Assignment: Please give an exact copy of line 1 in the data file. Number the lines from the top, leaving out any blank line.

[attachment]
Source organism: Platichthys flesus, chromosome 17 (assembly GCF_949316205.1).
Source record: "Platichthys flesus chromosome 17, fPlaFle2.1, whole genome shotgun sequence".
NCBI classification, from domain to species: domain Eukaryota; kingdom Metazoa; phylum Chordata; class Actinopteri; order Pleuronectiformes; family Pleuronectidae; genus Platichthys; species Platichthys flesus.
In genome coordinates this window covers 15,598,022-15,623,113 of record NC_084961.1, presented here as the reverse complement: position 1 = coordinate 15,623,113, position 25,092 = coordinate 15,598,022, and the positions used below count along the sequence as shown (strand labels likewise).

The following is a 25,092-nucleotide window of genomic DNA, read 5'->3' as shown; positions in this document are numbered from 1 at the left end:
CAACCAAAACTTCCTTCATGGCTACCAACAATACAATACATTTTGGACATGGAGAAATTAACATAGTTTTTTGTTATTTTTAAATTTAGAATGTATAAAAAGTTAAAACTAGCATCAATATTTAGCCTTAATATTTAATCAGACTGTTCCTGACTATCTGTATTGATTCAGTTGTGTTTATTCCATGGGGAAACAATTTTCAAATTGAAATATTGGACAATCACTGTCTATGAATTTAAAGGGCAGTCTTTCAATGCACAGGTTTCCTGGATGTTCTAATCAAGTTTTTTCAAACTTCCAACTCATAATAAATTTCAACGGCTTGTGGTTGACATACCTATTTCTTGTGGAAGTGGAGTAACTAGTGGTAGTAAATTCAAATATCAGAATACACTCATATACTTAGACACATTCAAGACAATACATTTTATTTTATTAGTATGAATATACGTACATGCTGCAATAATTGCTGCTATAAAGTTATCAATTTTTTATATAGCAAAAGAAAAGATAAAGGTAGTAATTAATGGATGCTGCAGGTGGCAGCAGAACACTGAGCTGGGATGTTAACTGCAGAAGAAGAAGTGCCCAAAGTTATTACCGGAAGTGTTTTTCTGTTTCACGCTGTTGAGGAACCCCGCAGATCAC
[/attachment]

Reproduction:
Source organism: Platichthys flesus, chromosome 17 (assembly GCF_949316205.1).